to show that "melamine," as used in the shop drawings,
referred to a composite product with a particular type of hard
finish. The buyer presented evidence that the word
"melamine" referred only to a finish, which can be
placed on composite material or wood. According to the buyer,
reference in the shop drawings to "melamine" meant that
the seller was authorized to provide wood covered with
"melamine," not a composite material covered with a
hard surface.

In making his factual findings, the commissioner principally
relied upon the ore tenus testimony of Donnie Ray Hall. Called as
a witness by the seller, Hall had been the buyer’s job
superintendent for the Red Lobster project. Hall, a contractor
who was experienced in millwork and carpentry, worked under the
buyer’s field superintendent, Allen L. Lyle.

According to Hall, he and Lyle were aware of the reference to
"melamine" in the shop drawings and that the Vision III
plans called for the use of plywood cabinets. Describing
"melamine" as "a product with a particle board
core in it," Hall testified that Lyle "knew" that
particle board was to be used instead of plywood, that he and
Lyle concluded the owner "would not know the
difference" were it used in place of plywood, and that the
particle board was a product that would perform "just as
well" as wood in these circumstances.

Upon delivery of the cabinets to the jobsite between
March 19, 1991 and April 12, 1991, Hall and Lyle inspected
them and "did see it was particle boards." Hall found
the product to be "in A-1 shape . . . other than
. . . what it was made of." According to Hall,
Lyle "had to get" the exposed ends of the work
"covered up" with drop cloths before installation so
that the owner’s inspector would not see "these products
prior to" installation. Hall testified that Lyle
"thought he was saving money" by accepting the cabinets
as delivered.

Lyle then directed installation of all the cabinets and every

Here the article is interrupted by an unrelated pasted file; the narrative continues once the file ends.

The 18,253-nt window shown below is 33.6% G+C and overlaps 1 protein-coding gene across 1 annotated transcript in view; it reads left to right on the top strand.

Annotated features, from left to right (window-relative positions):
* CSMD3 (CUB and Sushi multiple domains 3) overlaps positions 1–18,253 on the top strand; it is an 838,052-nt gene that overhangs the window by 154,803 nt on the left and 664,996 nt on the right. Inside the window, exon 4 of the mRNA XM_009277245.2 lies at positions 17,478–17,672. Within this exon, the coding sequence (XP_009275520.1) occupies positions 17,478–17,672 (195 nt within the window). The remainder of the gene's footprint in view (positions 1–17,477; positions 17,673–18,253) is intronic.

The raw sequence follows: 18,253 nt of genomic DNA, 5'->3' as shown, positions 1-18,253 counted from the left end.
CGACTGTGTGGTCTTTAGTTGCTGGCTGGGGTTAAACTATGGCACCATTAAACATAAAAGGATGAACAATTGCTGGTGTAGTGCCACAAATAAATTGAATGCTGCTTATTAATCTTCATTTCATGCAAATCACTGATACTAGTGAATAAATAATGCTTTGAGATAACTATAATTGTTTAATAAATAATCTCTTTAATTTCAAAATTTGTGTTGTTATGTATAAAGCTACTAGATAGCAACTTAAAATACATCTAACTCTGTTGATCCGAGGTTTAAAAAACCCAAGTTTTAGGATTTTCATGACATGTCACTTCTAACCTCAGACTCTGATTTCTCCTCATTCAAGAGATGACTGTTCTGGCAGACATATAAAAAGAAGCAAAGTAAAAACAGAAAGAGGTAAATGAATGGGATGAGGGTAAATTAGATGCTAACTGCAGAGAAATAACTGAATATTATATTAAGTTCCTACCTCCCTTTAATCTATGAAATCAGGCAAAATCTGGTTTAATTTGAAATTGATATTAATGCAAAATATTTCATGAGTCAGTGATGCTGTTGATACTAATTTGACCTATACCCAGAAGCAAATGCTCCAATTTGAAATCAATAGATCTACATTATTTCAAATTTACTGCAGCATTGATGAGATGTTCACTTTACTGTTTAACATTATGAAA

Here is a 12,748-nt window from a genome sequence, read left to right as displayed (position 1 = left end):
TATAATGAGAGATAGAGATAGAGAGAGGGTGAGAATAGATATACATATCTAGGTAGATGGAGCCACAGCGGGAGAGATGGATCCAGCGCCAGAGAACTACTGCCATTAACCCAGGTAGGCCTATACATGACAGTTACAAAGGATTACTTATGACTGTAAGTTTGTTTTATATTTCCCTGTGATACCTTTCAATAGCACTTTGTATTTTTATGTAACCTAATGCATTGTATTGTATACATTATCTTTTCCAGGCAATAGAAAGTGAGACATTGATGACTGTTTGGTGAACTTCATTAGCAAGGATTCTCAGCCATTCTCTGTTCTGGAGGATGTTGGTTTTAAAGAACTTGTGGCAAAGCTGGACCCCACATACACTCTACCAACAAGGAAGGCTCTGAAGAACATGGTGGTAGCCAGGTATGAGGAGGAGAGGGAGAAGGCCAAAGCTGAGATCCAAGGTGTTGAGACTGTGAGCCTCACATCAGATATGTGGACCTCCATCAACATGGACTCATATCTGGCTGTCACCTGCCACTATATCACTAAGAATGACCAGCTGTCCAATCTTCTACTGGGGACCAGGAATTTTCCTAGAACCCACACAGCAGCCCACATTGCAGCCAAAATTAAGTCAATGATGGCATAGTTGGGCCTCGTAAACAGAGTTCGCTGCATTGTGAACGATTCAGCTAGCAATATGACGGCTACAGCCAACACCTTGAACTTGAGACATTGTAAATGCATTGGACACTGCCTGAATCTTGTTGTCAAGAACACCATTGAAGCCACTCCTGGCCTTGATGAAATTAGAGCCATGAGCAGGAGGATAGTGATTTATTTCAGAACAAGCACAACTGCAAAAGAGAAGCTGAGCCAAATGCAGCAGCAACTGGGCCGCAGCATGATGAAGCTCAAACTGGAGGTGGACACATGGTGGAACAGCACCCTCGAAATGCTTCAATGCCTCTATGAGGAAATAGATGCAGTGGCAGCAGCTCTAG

one was installed prior to the inspection by the owner’s
representative. On May 1, 1991, the owner’s inspector examined
the installed millwork. He rejected the cabinets, stating they
did not conform to the plans and specifications. On May 2, 1991,
the buyer sent a letter to the seller stating, "On
Wednesday, May 1, 1991, it was discovered that most of your
casework is constructed of particle board. Since the plans [] we
provided you for the above referenced job [] call for plywood,
all of the casework that has particle board does not conform and
must be replaced." In the letter, the buyer set the
following Tuesday as the deadline for delivery of the replacement
material, noting that the seller already had notified the buyer’s
field superintendent it could not meet the deadline.

Later, Hall was told by one of the buyer’s executives
"that Allen Lyle had made a big mistake and they had used
the wrong products, they had approved the wrong products to be
used in the cabinets." According to Hall, the executive
"felt that his man was really at fault and had made a
mistake in this."

Upon removal of the cabinets made of particle board, the buyer
immediately procured plywood replacements from another
subcontractor. The new cabinets were installed promptly and the
project was completed nearly on time.
UCC ‘ 8.2-601, dealing with a buyer’s rights on improper
delivery, provides, as pertinent, that if "goods
. . . fail in any respect to conform to the contract,
the buyer may (a) reject the whole; or (b) accept the whole; or
(c) accept any commercial unit or units and reject the